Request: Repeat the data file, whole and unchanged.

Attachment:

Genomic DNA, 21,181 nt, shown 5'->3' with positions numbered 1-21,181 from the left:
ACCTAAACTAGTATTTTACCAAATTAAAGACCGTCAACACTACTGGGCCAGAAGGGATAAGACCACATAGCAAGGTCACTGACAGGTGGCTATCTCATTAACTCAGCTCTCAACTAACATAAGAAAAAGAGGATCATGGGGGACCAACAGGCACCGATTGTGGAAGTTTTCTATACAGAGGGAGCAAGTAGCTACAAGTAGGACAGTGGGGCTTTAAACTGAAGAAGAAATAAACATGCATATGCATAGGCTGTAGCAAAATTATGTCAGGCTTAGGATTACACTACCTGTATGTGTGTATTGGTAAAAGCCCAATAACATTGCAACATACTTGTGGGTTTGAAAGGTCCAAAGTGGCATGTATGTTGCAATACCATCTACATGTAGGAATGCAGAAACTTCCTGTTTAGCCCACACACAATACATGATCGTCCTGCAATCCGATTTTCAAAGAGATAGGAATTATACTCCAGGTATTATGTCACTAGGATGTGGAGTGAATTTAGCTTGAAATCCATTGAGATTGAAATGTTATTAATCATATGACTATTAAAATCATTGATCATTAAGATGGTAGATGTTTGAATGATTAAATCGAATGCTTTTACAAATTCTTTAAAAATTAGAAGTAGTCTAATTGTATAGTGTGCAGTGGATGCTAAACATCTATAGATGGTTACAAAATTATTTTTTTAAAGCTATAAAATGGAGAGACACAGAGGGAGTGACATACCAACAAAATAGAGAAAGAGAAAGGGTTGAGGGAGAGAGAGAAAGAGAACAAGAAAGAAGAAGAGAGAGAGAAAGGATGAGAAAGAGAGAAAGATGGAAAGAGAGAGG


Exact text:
Genomic DNA, 21,181 nt, shown 5'->3' with positions numbered 1-21,181 from the left:
ACCTAAACTAGTATTTTACCAAATTAAAGACCGTCAACACTACTGGGCCAGAAGGGATAAGACCACATAGCAAGGTCACTGACAGGTGGCTATCTCATTAACTCAGCTCTCAACTAACATAAGAAAAAGAGGATCATGGGGGACCAACAGGCACCGATTGTGGAAGTTTTCTATACAGAGGGAGCAAGTAGCTACAAGTAGGACAGTGGGGCTTTAAACTGAAGAAGAAATAAACATGCATATGCATAGGCTGTAGCAAAATTATGTCAGGCTTAGGATTACACTACCTGTATGTGTGTATTGGTAAAAGCCCAATAACATTGCAACATACTTGTGGGTTTGAAAGGTCCAAAGTGGCATGTATGTTGCAATACCATCTACATGTAGGAATGCAGAAACTTCCTGTTTAGCCCACACACAATACATGATCGTCCTGCAATCCGATTTTCAAAGAGATAGGAATTATACTCCAGGTATTATGTCACTAGGATGTGGAGTGAATTTAGCTTGAAATCCATTGAGATTGAAATGTTATTAATCATATGACTATTAAAATCATTGATCATTAAGATGGTAGATGTTTGAATGATTAAATCGAATGCTTTTACAAATTCTTTAAAAATTAGAAGTAGTCTAATTGTATAGTGTGCAGTGGATGCTAAACATCTATAGATGGTTACAAAATTATTTTTTTAAAGCTATAAAATGGAGAGACACAGAGGGAGTGACATACCAACAAAATAGAGAAAGAGAAAGGGTTGAGGGAGAGAGAGAAAGAGAACAAGAAAGAAGAAGAGAGAGAGAAAGGATGAGAAAGAGAGAAAGATGGAAAGAGAGAGG